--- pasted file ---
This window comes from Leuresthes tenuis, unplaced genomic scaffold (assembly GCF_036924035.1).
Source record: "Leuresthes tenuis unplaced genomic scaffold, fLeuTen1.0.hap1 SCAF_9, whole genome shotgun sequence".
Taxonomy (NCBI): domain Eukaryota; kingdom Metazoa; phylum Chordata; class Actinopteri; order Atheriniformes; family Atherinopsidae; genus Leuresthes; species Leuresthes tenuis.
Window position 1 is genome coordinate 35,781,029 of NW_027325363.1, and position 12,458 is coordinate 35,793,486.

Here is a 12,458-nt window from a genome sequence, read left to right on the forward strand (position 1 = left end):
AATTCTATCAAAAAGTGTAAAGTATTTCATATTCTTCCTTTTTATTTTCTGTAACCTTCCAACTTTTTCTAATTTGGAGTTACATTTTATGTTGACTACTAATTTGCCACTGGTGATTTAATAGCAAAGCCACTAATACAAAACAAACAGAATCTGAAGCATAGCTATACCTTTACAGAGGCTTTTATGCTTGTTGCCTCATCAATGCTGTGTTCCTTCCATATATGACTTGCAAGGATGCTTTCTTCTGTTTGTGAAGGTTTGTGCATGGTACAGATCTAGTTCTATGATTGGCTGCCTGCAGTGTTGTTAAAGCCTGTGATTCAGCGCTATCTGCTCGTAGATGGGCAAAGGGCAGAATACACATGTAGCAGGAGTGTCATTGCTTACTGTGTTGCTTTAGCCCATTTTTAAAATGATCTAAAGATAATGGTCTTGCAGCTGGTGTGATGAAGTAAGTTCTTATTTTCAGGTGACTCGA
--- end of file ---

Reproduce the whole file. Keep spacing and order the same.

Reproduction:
This window comes from Leuresthes tenuis, unplaced genomic scaffold (assembly GCF_036924035.1).
Source record: "Leuresthes tenuis unplaced genomic scaffold, fLeuTen1.0.hap1 SCAF_9, whole genome shotgun sequence".
Taxonomy (NCBI): domain Eukaryota; kingdom Metazoa; phylum Chordata; class Actinopteri; order Atheriniformes; family Atherinopsidae; genus Leuresthes; species Leuresthes tenuis.
Window position 1 is genome coordinate 35,781,029 of NW_027325363.1, and position 12,458 is coordinate 35,793,486.

Here is a 12,458-nt window from a genome sequence, read left to right on the forward strand (position 1 = left end):
AATTCTATCAAAAAGTGTAAAGTATTTCATATTCTTCCTTTTTATTTTCTGTAACCTTCCAACTTTTTCTAATTTGGAGTTACATTTTATGTTGACTACTAATTTGCCACTGGTGATTTAATAGCAAAGCCACTAATACAAAACAAACAGAATCTGAAGCATAGCTATACCTTTACAGAGGCTTTTATGCTTGTTGCCTCATCAATGCTGTGTTCCTTCCATATATGACTTGCAAGGATGCTTTCTTCTGTTTGTGAAGGTTTGTGCATGGTACAGATCTAGTTCTATGATTGGCTGCCTGCAGTGTTGTTAAAGCCTGTGATTCAGCGCTATCTGCTCGTAGATGGGCAAAGGGCAGAATACACATGTAGCAGGAGTGTCATTGCTTACTGTGTTGCTTTAGCCCATTTTTAAAATGATCTAAAGATAATGGTCTTGCAGCTGGTGTGATGAAGTAAGTTCTTATTTTCAGGTGACTCGA